Aquariums and Habitats for Cichlids

Cichlids have teeth in both their mouths and throats.
Cichlids have teeth in both their mouths and throats. (Image: Jupiterimages/ Images)

Cichlids are some of the most brightly colored and interesting freshwater fish, rivaling the beauty of marine fish. Always do your research before bringing home any cichlids, however. Some cichlids can be very aggressive and should not be housed with other fish, while others are suited for a community tank.

Cichlid Habitats

There are three types of cichlids: African cichlids, Central and North American cichlids, and South American cichlids. African cichlids come from several lakes in Africa including Lake Malawi, Lake Tanganyika and Lake Victoria. American cichlids are found in the rivers and lakes in Central, South and southern North America. It’s important to know where your cichlids come from so you can maintain the correct water conditions as well as grouping fish that will get along in a community tank since cichlids can be aggressive.

Tank Size

The required tank size for cichlids will vary greatly depending on what kind of cichlids you want to keep. If you’re planning on keeping a mix of relatively docile African cichlids, you’ll need at least a 30-gallon tank. Some of the larger South American cichlids, like oscars and red devils, should be kept alone in a minimum 50-gallon tank.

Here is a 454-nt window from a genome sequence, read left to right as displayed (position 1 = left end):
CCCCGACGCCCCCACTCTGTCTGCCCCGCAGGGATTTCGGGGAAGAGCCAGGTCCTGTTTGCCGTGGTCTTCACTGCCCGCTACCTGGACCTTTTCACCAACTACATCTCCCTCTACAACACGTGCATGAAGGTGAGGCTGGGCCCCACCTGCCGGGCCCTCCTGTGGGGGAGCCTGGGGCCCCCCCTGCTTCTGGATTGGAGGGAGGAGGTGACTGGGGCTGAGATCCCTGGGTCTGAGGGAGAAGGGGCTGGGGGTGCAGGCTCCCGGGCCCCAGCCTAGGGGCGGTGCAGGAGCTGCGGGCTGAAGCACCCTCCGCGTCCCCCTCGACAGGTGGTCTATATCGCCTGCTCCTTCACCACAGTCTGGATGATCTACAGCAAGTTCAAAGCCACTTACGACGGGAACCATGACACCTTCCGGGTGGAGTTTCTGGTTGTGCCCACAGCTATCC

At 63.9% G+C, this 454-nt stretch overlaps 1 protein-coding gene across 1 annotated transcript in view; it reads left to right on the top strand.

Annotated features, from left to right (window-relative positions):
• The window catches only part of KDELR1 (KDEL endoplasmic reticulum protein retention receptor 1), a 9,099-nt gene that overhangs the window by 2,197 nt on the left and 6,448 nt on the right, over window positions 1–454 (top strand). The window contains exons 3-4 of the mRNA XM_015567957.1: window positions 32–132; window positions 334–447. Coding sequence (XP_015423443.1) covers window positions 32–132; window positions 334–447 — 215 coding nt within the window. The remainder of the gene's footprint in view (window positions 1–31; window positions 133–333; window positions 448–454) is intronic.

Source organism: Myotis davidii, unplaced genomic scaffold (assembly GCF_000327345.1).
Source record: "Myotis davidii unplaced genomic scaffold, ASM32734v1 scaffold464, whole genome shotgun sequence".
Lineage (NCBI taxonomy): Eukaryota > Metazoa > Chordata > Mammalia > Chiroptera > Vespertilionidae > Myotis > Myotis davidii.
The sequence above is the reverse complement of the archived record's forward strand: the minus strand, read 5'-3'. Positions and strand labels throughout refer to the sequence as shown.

Water Requirements

When keeping cichlids, the pH of the water is important. African cichlids aren’t the best for beginners because they are very sensitive to pH. They’ll need a pH around 8 to be healthy. The South American cichlids, including the oscar, need softer water with a pH closer to 7. Make sure you test your aquarium's pH before introducing fish. Additives can be found at your pet store to adjust pH levels. Invest in a heater to keep the water temperature in the mid-70s.

Decor and Feeding

Rocks and plants will help create a comfortable environment for your cichlids. Be aware that some breeds, particularly larger cichlids, like to move or eat plants, so you might have to replace them. Coral can help increase pH and add beauty to the tank. Cichlids should be fed a quality cichlid food, typically in the form of floating pellets that is appropriate for their size. Some of the larger cichlids will appreciate live feeder fish like minnows or goldfish. Frozen meaty foods, like worms, can be found at most pet stores as an addition to their diet, a good option if you’re squeamish about feeding your cichlid live prey.

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